Years passed and the villagers got tired of investigating about him and poking fun at him, more so because he never responded. They just decided to ignore him.
One fine day the villagers realized that they hadn’t seen Popat walk by for the past few days. After some discussion and deliberation, a few of them decided to make their way to his home, only to find him dead as a doornail.
Popat was cremated by the villagers.
Time went by and they had forgotten about him when one day a government official came looking for a, ‘Mr. Popatlal Tewari’. It took the villagers a few minutes to realize that they were talking of their pagal buddha Popat.
He had been conferred an award, the official informed the residents.
Award? What for, they asked? The official thrust a folded open newspaper towards them.
‘The Indian government has conferred the Environmentalist of the Decade Award on Mr. Popatlal Tewari. This prestigious award is being given to Mr. Tewari for selflessly and relentlessly working on a wasteland he personally purchased 20 years ago.’
The newspaper article was a detailed interview, with Popat looking unrecognizable in the pictures, wearing a smart suit. There was a picture with his family too. ‘My wife committed suicide and I blame myself for that.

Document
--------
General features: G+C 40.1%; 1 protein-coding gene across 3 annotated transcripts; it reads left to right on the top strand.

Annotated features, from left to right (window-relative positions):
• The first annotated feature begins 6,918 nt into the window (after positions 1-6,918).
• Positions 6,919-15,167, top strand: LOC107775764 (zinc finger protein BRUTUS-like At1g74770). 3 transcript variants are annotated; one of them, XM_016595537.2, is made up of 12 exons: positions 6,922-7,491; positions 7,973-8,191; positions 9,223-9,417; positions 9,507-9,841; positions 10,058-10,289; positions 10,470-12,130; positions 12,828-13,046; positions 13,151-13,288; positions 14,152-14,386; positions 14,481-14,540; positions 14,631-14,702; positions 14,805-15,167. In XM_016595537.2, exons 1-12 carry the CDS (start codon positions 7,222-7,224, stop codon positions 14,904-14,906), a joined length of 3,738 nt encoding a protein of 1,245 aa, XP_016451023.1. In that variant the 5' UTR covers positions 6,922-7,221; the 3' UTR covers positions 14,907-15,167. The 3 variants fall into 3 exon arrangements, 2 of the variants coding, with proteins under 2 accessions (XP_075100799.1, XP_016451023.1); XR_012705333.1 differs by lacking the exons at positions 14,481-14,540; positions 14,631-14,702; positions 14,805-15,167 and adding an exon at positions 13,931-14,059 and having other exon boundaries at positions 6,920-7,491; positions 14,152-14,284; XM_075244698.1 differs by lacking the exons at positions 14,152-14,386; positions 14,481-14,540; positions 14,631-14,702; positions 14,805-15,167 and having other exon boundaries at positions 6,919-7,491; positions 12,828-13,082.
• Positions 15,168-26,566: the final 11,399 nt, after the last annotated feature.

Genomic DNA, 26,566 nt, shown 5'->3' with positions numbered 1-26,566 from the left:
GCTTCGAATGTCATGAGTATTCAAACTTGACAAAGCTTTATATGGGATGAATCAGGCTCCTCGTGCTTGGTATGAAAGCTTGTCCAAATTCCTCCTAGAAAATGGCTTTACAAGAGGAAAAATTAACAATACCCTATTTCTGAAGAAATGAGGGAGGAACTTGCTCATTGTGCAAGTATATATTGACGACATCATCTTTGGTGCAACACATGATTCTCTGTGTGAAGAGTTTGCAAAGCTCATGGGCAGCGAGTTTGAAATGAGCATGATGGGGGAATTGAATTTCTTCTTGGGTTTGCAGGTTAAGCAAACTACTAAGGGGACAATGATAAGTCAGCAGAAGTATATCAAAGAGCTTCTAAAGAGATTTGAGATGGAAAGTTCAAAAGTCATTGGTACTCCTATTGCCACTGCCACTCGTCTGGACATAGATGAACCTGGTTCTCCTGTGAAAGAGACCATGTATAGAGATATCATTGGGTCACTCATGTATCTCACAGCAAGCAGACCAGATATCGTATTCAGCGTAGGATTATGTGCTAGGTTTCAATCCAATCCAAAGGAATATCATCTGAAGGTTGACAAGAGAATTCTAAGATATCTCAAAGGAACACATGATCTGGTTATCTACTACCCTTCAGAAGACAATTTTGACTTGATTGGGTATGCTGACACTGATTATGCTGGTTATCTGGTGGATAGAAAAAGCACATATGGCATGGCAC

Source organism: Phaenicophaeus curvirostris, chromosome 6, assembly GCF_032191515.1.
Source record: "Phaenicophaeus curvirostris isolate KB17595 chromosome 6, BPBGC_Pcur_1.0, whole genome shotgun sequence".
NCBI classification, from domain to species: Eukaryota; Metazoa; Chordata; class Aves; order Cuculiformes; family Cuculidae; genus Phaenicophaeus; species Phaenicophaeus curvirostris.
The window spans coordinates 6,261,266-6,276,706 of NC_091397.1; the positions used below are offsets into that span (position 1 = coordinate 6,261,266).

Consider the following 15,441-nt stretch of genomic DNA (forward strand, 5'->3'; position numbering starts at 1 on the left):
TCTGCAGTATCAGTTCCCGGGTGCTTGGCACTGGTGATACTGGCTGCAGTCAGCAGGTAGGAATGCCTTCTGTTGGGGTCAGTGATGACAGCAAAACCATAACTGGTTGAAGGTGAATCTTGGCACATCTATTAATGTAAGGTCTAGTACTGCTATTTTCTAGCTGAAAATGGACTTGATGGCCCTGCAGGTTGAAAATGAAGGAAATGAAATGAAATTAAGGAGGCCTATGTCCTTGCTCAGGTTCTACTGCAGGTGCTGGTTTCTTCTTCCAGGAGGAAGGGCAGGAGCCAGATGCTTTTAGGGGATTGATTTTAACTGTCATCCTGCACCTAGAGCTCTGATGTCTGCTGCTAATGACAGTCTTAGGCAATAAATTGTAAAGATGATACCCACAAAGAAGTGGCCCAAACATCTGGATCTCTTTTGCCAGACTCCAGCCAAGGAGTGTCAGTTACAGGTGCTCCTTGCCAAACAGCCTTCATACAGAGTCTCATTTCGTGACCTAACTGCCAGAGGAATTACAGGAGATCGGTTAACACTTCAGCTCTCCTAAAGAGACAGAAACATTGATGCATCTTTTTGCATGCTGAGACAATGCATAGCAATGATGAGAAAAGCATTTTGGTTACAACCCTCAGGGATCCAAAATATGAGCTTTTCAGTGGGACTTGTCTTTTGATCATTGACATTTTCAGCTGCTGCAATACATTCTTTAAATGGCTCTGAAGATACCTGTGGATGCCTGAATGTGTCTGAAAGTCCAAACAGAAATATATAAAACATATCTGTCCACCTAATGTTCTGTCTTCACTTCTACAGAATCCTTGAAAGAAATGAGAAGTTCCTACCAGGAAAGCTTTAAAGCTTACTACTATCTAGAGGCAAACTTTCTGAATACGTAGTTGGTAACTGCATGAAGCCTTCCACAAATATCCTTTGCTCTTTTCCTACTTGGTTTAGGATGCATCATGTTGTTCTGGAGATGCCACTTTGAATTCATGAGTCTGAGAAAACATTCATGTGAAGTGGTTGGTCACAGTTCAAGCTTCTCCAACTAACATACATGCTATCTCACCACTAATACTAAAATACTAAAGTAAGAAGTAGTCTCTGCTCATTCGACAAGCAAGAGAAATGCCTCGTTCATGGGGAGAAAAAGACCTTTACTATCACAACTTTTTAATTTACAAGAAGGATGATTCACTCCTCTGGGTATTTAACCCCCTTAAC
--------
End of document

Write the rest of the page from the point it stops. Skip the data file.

They looked at Popat’s picture, and then at each other.
‘I was an alcoholic and beat my wife up mercilessly. I also cheated on her many times. One day I beat her so badly that she lost her hearing and the use of her left arm. I did not stop, nor repent, even post that.’ the interview read.
‘I had a very good job as a Soil Conservationist because of which I traveled a lot. One day I came home to see my wife hanging from the ceiling fan. She left behind a note, blaming no one. Even in death she was forgiving. My children stopped talking to me after their mother’s death. That was the time I realized what it was to be lonely.’
In the family picture, Popat was the only one smiling. His wife and children stood behind him with blank faces.
‘I resigned from my job, sold all my assets, and moved to a sleepy village where no one knew me and I knew no one. I bought a large tract of land that I got for a throwaway price as it was considered barren. I worked on it single-handedly for all these years, until my vision started sprouting through the soil. This is what I have named ‘Usha Garden’, after my wife, Usha. This is a self-sustainable mini forest that will bloom and stay green all year round.
I lived it the hamlet Mula for so many years. Getting to Mula is the only way to get to Usha Garden. I gift this land and forest to the people of Mula. I hope the government creates a path, and thus economic opportunities, for the inhabitants.
While I lived, I only took things for granted and destroyed people and relationships around me. Working on Usha Garden was my penance, and I hope I have created something that will bring peace, joy, and beauty to the world.’
This is my 3rd Post for #MyFriendAlexa with Blogchatter